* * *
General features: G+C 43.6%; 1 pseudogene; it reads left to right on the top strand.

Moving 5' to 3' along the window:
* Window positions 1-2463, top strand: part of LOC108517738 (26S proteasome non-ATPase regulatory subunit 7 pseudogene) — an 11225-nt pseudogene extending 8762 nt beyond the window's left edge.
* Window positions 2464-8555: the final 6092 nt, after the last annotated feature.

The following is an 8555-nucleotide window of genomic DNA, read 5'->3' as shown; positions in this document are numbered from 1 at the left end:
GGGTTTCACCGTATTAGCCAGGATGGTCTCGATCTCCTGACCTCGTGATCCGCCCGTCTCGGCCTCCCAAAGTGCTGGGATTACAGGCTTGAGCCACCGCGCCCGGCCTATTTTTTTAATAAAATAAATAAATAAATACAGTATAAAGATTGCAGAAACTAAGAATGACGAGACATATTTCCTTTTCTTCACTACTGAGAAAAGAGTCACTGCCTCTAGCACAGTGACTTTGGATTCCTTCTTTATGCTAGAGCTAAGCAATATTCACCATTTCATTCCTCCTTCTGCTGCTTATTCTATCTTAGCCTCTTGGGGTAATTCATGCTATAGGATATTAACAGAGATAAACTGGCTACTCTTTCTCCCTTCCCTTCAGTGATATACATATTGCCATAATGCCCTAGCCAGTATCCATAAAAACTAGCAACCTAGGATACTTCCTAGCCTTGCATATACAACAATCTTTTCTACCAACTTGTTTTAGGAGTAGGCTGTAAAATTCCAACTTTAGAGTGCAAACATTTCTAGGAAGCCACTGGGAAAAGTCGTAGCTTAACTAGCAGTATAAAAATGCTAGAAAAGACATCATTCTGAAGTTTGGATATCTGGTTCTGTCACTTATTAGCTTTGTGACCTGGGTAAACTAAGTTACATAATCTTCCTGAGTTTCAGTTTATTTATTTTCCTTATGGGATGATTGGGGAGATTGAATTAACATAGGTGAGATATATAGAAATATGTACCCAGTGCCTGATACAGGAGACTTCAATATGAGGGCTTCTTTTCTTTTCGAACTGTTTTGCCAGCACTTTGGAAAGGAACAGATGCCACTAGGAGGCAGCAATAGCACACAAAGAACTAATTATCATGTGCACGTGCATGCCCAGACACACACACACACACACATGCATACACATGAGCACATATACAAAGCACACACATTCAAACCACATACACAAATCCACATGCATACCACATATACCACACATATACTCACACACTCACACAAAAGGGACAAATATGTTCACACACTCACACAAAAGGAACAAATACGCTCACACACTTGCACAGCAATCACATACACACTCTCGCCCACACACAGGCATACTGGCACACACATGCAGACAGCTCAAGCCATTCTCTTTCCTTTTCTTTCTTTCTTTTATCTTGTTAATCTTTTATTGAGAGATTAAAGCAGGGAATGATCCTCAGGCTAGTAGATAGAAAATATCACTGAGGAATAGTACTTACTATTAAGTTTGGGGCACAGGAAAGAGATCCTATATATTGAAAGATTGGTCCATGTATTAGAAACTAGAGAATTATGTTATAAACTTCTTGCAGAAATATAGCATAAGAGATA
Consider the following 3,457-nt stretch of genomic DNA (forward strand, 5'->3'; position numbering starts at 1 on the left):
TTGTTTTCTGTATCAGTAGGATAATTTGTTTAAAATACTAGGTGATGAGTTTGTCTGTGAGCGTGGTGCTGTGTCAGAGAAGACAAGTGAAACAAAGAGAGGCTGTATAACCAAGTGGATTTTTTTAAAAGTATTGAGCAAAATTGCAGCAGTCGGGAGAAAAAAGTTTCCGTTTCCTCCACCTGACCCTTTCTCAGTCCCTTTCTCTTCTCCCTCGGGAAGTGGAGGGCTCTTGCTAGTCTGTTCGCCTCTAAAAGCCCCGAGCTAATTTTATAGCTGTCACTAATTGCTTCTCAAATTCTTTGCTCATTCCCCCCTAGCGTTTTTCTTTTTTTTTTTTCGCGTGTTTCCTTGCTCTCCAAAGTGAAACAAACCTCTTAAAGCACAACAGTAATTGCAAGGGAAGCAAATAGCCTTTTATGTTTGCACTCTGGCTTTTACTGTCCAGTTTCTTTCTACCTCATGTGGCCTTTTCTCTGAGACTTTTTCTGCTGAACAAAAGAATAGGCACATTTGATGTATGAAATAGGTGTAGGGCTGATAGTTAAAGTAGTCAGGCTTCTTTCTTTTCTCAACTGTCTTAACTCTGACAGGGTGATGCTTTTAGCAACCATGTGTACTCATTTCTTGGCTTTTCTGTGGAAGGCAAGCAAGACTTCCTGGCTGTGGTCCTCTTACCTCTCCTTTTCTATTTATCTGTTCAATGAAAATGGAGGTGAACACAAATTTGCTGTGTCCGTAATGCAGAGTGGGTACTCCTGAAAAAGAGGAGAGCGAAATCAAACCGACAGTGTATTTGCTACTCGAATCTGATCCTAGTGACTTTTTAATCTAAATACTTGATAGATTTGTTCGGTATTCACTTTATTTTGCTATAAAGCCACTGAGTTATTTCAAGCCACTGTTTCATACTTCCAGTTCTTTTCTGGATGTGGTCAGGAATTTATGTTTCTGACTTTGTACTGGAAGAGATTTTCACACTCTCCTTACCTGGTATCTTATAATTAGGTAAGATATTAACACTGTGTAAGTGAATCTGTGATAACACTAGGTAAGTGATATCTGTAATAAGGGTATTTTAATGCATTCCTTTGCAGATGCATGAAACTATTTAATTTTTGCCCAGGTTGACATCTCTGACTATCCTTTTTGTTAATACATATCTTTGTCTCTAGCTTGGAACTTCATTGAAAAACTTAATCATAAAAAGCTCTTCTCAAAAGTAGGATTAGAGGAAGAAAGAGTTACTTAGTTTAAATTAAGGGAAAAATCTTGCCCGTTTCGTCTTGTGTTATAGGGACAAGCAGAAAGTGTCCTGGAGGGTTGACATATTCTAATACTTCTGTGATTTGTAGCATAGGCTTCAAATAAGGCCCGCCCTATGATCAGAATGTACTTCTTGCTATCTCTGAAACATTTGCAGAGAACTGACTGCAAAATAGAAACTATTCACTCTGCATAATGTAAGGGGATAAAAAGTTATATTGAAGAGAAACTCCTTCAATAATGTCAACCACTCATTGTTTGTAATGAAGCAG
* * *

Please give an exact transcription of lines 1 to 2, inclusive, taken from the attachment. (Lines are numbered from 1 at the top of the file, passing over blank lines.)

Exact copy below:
General features: G+C 43.6%; 1 pseudogene; it reads left to right on the top strand.

Moving 5' to 3' along the window: